Nunatsiaq Online
NEWS: Around the Arctic April 02, 2014 - 11:14 am

CBC nature doc offers HD eye candy from Nunavut this week

"Some sequences were shot at 10,000 frames per second"

DAVID MURPHY
In WIld Canada's episode called
In WIld Canada's episode called "Ice Edge" you'll see shots of animals like this narwhal. The episode features polar bears, caribou, belugas, eiders ducks, murres, wolves and bowhead whales, amongst others, all shot in Nunavut. (PHOTO COURTESY OF WILD CANADA).
Another scene from
Another scene from "Ice Edge," which airs April 3.

A CBC nature documentary will shine a spotlight on Nunavut this week.

CBC’s Wild Canada — a four-part all-Canadian nature documentary— will air an episode called “Ice Edge” April 3 that features Nunavut plants and animals, landscapes and even a few Inuit hunters.

A documentary crew spent 143 days in Nunavut shooting the 45-minute episode, which is narrated by David Suzuki.

In the documentary, you’ll see time-lapses of “breathing ice” — that’s when sea ice is shown rising and falling over a day.

And the documentary shows how Inuit hunters take advantage of the tides to collect mussels.

At low tide, seawater under the ice retreats, creating pockets or hollow areas between the ice and the seabed, where hunters can scoop up mussels.

It’s a dark scene under the ice. Shadowy figures speaking Inuktitut collect mussels off the sea floor with plastic gloves.

Above them, massive chunks of ice give off a turquoise colour as sunlight tries to shine through the cracks.

“They are willing to risk the dangers of tonnes of ice just centimetres above their heads,” Suzuki says in his narration.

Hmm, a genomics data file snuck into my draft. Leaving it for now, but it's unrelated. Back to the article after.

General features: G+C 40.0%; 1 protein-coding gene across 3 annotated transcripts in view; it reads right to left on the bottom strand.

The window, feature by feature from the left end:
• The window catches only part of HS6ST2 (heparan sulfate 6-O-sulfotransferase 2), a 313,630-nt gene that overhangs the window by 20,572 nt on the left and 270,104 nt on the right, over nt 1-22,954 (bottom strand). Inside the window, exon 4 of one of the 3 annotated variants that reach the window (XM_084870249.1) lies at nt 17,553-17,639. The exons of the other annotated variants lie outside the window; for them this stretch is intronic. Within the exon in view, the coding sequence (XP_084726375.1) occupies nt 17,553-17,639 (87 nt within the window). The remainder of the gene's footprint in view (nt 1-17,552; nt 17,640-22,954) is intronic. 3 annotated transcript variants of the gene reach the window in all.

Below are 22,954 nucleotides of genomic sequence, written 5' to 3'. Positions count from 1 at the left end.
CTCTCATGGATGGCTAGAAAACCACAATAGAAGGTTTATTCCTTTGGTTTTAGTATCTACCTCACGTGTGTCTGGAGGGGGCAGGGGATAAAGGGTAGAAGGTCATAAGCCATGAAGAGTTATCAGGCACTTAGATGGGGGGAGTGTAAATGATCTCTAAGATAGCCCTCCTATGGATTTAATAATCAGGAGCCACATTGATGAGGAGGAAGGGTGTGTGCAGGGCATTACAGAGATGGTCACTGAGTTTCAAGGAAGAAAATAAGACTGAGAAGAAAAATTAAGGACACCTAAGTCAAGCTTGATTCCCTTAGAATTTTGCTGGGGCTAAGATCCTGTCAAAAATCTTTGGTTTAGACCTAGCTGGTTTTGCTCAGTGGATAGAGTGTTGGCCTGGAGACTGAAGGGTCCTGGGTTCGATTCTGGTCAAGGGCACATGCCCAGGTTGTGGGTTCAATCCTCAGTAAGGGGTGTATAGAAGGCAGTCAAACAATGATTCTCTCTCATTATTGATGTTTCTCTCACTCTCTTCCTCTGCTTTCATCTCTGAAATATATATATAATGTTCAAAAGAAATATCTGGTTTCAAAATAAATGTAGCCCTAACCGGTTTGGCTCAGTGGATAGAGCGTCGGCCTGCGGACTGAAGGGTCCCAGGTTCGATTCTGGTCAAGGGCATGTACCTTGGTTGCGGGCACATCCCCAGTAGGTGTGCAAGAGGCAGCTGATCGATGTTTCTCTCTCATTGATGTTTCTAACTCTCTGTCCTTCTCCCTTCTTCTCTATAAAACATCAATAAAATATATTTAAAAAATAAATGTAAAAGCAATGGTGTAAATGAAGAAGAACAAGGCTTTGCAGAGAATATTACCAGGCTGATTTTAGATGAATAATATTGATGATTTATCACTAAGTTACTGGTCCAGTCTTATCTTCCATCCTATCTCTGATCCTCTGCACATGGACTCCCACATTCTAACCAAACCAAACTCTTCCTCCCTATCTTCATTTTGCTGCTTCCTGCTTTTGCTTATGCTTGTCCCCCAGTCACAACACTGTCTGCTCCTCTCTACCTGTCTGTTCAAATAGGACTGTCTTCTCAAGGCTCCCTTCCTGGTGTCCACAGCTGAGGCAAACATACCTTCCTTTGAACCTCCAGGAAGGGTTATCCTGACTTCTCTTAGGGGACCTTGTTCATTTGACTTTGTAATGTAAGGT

There are also close-ups of polar bears, caribou, belugas, eiders ducks, murres, wolves and bowhead whales.

The documentary crew, some of whom worked on a similar documentary called Planet Earth, shot the episode near communities such as Sanikiluaq, Resolute Bay, Pond Inlet, Rankin Inlet, Pangnirtung and Akpatok Island in Ungava Bay.

The crew’s high definition cameras are similar to those used in the movie, The Hobbit.

“Some sequences were shot at 10,000 frames per second to capture details never before seen in a nature documentary,” a Wild Canada press release said.

The episode ends with a discussion of global warming and a shot of three polar bears walking in the snow.

“From a distance, and unintentionally, humans have triggered the massive changes now under way here,” Suzuki says.

“The future is uncertain in an Arctic landscape that is undergoing some of the most intense and rapid fluctuations in the history of the planet.” 

The episode will air April 3 at 8 p.m. on CBC, usually reserved for David Suzuki’s show, The Nature of Things. 

Wild Canada’s other episodes include The Eternal Frontier, The Wild West and The Heartland.

To view those episodes online, click here.

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